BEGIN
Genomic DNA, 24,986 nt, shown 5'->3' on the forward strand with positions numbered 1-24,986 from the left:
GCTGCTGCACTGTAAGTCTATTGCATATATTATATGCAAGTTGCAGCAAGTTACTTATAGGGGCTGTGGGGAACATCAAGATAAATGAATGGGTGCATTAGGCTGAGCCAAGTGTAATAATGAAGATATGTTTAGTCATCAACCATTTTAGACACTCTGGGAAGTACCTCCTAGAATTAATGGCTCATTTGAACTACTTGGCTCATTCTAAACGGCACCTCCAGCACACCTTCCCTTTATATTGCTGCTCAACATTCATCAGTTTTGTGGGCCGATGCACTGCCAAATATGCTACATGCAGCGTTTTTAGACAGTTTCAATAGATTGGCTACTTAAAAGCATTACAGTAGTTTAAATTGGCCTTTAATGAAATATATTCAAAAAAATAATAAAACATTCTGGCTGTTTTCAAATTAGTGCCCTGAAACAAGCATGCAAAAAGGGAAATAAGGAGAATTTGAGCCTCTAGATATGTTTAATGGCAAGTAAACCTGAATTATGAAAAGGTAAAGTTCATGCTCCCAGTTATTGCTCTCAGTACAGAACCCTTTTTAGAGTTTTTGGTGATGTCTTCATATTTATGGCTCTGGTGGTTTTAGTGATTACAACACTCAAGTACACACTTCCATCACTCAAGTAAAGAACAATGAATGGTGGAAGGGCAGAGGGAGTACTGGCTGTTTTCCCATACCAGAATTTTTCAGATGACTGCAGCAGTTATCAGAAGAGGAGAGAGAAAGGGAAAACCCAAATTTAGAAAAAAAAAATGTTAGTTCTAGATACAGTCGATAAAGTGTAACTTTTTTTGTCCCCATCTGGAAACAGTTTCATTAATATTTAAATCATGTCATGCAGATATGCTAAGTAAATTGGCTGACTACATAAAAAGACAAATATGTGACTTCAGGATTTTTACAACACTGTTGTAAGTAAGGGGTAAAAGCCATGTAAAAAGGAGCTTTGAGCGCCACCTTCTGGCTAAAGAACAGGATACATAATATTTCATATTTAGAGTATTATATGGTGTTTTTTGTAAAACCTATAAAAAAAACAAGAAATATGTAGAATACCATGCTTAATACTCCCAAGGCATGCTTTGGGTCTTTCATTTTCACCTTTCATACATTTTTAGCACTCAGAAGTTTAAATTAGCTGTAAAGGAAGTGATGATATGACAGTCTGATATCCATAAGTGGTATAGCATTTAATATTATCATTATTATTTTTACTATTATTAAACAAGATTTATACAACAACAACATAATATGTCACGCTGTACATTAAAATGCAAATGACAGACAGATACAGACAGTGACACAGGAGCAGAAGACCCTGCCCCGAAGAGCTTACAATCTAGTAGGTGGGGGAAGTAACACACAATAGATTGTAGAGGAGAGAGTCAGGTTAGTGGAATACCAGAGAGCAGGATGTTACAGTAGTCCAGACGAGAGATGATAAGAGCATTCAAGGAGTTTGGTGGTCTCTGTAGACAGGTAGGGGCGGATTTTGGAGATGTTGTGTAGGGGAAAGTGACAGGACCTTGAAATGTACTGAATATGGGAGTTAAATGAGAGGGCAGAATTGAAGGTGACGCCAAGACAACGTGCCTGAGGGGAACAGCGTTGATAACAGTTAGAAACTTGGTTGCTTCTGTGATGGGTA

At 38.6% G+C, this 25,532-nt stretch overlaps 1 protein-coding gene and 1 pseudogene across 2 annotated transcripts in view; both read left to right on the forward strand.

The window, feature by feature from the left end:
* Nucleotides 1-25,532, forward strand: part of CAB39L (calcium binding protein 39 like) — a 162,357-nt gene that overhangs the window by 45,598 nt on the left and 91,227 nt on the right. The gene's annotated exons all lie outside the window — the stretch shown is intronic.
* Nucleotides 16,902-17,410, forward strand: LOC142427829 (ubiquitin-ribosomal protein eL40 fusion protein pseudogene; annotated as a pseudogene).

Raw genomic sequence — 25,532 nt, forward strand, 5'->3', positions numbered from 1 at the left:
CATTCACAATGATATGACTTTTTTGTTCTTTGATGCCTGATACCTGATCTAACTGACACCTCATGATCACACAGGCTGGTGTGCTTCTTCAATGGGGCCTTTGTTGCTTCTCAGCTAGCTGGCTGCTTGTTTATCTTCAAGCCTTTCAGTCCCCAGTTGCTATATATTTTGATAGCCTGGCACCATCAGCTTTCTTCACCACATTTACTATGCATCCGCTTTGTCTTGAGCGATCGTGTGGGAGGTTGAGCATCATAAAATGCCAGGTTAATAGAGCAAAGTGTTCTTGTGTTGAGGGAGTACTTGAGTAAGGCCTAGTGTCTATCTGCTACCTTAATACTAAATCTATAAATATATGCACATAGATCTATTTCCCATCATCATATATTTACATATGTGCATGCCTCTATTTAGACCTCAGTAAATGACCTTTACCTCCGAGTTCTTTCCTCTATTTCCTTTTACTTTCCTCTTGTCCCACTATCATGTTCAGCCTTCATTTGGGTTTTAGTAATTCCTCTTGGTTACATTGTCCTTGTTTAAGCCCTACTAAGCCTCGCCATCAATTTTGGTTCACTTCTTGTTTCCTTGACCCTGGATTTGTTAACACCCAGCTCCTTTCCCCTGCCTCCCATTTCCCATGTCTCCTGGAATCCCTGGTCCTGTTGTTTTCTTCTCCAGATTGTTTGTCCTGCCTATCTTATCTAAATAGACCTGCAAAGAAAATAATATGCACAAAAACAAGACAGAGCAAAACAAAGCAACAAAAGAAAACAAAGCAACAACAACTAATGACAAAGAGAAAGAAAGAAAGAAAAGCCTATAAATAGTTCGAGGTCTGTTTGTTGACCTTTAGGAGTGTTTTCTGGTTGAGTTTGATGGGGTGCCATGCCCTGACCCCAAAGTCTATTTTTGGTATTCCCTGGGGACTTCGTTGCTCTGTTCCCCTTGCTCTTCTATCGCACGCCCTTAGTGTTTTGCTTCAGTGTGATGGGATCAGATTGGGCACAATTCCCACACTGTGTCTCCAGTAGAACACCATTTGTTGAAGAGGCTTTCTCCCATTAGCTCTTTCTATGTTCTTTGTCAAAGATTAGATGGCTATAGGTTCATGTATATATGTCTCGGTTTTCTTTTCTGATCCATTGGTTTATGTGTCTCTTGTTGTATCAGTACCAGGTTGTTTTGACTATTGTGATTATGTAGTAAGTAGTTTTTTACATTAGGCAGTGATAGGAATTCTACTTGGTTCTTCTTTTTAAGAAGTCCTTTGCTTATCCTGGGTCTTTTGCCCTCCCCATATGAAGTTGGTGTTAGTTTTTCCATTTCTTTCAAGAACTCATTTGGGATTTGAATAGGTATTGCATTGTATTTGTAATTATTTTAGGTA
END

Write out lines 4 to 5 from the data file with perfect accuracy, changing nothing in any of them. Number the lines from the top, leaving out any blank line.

The window, feature by feature from the left end:
* Nucleotides 1-25,532, forward strand: part of CAB39L (calcium binding protein 39 like) — a 162,357-nt gene that overhangs the window by 45,598 nt on the left and 91,227 nt on the right. The gene's annotated exons all lie outside the window — the stretch shown is intronic.